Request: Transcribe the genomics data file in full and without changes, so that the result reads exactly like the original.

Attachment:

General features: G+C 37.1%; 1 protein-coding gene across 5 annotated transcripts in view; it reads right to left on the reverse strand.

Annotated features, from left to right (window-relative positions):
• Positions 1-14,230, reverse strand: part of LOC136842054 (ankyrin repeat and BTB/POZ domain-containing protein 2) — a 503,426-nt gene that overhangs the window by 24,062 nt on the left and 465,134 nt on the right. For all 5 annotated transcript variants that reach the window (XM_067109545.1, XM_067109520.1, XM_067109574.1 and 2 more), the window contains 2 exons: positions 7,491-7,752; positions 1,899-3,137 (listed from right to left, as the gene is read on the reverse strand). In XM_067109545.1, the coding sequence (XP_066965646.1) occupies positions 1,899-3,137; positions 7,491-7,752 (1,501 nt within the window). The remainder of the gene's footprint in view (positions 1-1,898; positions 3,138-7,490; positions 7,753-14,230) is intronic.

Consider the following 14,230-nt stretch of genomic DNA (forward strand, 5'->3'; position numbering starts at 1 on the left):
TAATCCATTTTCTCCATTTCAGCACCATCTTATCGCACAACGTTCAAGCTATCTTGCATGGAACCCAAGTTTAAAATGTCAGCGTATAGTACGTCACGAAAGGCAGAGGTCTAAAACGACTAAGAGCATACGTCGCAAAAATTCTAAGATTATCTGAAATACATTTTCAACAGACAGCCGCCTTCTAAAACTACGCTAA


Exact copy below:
General features: G+C 37.1%; 1 protein-coding gene across 5 annotated transcripts in view; it reads right to left on the reverse strand.

Annotated features, from left to right (window-relative positions):
• Positions 1-14,230, reverse strand: part of LOC136842054 (ankyrin repeat and BTB/POZ domain-containing protein 2) — a 503,426-nt gene that overhangs the window by 24,062 nt on the left and 465,134 nt on the right. For all 5 annotated transcript variants that reach the window (XM_067109545.1, XM_067109520.1, XM_067109574.1 and 2 more), the window contains 2 exons: positions 7,491-7,752; positions 1,899-3,137 (listed from right to left, as the gene is read on the reverse strand). In XM_067109545.1, the coding sequence (XP_066965646.1) occupies positions 1,899-3,137; positions 7,491-7,752 (1,501 nt within the window). The remainder of the gene's footprint in view (positions 1-1,898; positions 3,138-7,490; positions 7,753-14,230) is intronic.

Consider the following 14,230-nt stretch of genomic DNA (forward strand, 5'->3'; position numbering starts at 1 on the left):
TAATCCATTTTCTCCATTTCAGCACCATCTTATCGCACAACGTTCAAGCTATCTTGCATGGAACCCAAGTTTAAAATGTCAGCGTATAGTACGTCACGAAAGGCAGAGGTCTAAAACGACTAAGAGCATACGTCGCAAAAATTCTAAGATTATCTGAAATACATTTTCAACAGACAGCCGCCTTCTAAAACTACGCTAA